Hanging with the grapes
“I love the drama and the energy, plus the immense satisfaction when the grapes look phenomenal,” said Lou Nisbet, who has been in the thick of it as a vineyard worker at the Mud House Bendigo Claim 431 vineyard for a decade.
She was thrilled that Mother Nature came up trumps and delivered an absolute beauty on the weather front for the vintage of 2016, handing on a plate a dreamy autumn boasting endless fine days, allowing the luxury for grapes to hang on the vines for as long as was desired.
“The fruit this year came in at a trot, rather than a canter or a gallop like previous years.” Mud House winemaker Cleighten Cornelius.
It was ultimately Mother Nature’s choice whether to make or break this crucial time of year, and she had a twinkle in her eye and the whole industry in the palm of her hands at Easter, as the dark clouds rolled in.
Grape growers and winemakers alike shuffled their feet, scratched their heads, and took a big deep breath.
But after a couple of short sharp sizeable rain events the skies cleared, and everyone was grinning for the rest of harvest.
Stephen Dempster, Group Viticulturist, was very happy with this year’s fruit.
The vineyards that flowered earlier during the warm weather in late November and early December 2015 had substantially higher berry number per bunch. This led to a higher than average yields in most vineyards in Marlborough, which were able to ripen very well and evenly during the lovely autumn.
“It was very good quality, and there was a well-balanced crop load,” said Stephen.
Ben Glover, Group Winemaker, said it was all in all a great vintage to have inside the shed.
With the Pinot Noirs resting through winter before undergoing malolactic fermentation, and the Sauvignon Blancs having been on the blending table this month, he described it all as looking exceptional.
“One thing is that I feel the 2016 wines are approachable and have a generous palate profile, so we can’t wait to get them bottled and into our Mud House adorers’ hands and glassware!”
For Tracy Taylor, Grower Viticulturist in Marlborough, it was her first harvest with Mud House and she was one happy lady to be able to tell her growers their fruit could hang for longer and ripen to perfection, amidst the dreamy autumn temperatures.
“You can only harvest it once!” she laughs, with a satisfied grin with the great quality of the fruit this year.
The first fruit pick for this harvest was the Pinot Noir handpick on March 21 at The Woolshed Vineyard in Marlborough, clones Able, 667, and 114. This was followed the next day by the Woolshed Vineyard Sauvignon Blanc.
Nev Gane, Vineyard Manager at our Woolshed vineyard, is a fairly philosophical soul when it comes to the fruit.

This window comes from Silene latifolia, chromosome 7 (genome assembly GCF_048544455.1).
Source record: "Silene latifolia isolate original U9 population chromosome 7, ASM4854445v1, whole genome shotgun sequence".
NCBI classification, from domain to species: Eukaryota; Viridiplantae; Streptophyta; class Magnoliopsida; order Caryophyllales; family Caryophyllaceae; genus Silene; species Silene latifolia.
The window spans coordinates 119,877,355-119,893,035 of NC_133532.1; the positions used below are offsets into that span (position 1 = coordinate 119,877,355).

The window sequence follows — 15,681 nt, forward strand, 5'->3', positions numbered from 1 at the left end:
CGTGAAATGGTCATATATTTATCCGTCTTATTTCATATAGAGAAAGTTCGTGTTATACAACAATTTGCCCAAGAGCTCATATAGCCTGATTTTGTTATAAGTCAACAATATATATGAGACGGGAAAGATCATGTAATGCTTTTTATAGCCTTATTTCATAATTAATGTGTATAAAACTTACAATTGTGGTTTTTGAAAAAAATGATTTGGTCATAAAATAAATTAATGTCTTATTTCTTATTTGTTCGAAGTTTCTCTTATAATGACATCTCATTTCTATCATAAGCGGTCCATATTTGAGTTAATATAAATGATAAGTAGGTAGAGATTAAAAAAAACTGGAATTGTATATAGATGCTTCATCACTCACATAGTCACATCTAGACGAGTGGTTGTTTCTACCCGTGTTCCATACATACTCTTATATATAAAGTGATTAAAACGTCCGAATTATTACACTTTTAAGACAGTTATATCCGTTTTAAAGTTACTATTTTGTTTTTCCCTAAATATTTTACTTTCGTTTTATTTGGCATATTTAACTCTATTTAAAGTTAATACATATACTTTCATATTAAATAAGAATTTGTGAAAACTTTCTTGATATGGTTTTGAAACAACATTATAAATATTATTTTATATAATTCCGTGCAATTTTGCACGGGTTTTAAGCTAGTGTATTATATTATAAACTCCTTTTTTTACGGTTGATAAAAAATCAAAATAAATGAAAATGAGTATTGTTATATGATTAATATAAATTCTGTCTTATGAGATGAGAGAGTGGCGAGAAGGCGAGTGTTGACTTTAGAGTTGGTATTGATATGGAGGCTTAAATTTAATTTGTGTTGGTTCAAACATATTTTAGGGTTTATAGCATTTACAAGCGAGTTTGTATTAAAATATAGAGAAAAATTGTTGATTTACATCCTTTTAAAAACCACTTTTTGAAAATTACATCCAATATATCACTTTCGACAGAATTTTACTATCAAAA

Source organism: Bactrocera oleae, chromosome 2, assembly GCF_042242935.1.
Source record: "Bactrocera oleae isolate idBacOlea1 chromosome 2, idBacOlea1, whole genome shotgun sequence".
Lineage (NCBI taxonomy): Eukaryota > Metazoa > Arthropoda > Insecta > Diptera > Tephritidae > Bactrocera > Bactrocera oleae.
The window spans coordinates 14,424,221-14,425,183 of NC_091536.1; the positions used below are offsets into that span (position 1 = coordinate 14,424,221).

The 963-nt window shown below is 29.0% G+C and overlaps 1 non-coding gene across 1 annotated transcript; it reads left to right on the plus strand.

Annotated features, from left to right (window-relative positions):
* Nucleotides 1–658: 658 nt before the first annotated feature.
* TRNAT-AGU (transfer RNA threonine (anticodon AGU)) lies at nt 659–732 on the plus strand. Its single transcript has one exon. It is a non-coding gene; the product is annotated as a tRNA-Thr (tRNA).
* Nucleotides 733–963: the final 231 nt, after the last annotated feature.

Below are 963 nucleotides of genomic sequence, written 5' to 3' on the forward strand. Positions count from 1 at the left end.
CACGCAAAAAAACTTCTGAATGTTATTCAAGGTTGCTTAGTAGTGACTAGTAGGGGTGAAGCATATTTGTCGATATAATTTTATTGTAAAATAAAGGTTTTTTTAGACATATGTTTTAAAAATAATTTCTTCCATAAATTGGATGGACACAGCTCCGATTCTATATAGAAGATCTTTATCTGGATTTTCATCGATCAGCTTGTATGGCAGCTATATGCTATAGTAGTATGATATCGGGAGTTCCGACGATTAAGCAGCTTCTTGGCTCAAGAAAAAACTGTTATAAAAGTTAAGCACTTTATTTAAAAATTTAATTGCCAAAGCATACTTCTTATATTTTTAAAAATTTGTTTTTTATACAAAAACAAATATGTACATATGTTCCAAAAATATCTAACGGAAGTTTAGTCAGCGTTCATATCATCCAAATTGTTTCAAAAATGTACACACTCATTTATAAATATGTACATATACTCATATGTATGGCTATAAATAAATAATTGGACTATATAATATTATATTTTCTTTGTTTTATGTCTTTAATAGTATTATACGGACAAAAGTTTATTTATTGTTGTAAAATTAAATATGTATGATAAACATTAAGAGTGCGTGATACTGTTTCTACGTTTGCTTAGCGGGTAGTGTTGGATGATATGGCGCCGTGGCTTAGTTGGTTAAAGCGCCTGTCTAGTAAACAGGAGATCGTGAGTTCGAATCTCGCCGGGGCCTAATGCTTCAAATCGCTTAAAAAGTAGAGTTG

“The colder weather during flowering meant a lower yield for our Woolshed Vineyard, but it had fantastic taste, was clean, and picked nice and early,” he said.
The Marlborough weather gods shone for Mud House winemaker Nadine Worley, and she embraced the extended hang time for the fruit.
Her favourite fruit was the small hand pick of Sauvignon Blanc off the hill blocks at the Mud House Woolshed Vineyard, the final grapes to be picked on April 7.
“It got whole bunch-pressed, and is fermenting happily in barrel. It has awesome concentration and is looking great.”
Mud House winemaker Cleighten Cornelius was thrilled to see some stunning wines developing, characterising the Pinot Noir in Central Otago as dark cherry and berry, with bramble and floral aromas and flavours, silky tannins and juicy acidity.
“The wines are stylish with great fruit flavours, long even palates and ripe skins and seeds,” he said, which created finesse, elegance, power and vibrant acidity.
The extraordinarily warm autumn proved its worth for the Chardonnay also, which achieved optimal ripeness without losing its vibrant acidity.
“Aromas are a mixture of citrus and tropical, that transcend to the palate with weight, even with no malolactic fermentation,” said Cleighten.
Down in Central Otago at Bendigo, the home of the Mud House Claim 431 vineyard, the season started quickly, throwing challenges with frost and wind.
Vineyard manager Tom Bullen said though once veraison started, the weather settled for a steady ripening period leading into harvest, where the first of the Pinot Noir was picked on April 1.
The clone stand-outs were the 115,113 and 777, while the stand-out blocks were R and The Terraces.
“There has been some lovely bunch lignification (woodiness) for some whole bunch this year too,” said Tom, who saw the last grape come in on April 18.
There we have it, one could safely say the weather was a fairy tale ending where viticultural and winemaking folk alike got to spend quality time hanging out with the grapes as they stayed on their vines for as long as the heart desired.
So thank you Mother Nature for not turning into a monster, because you really had us going there for a couple of days at the beginning….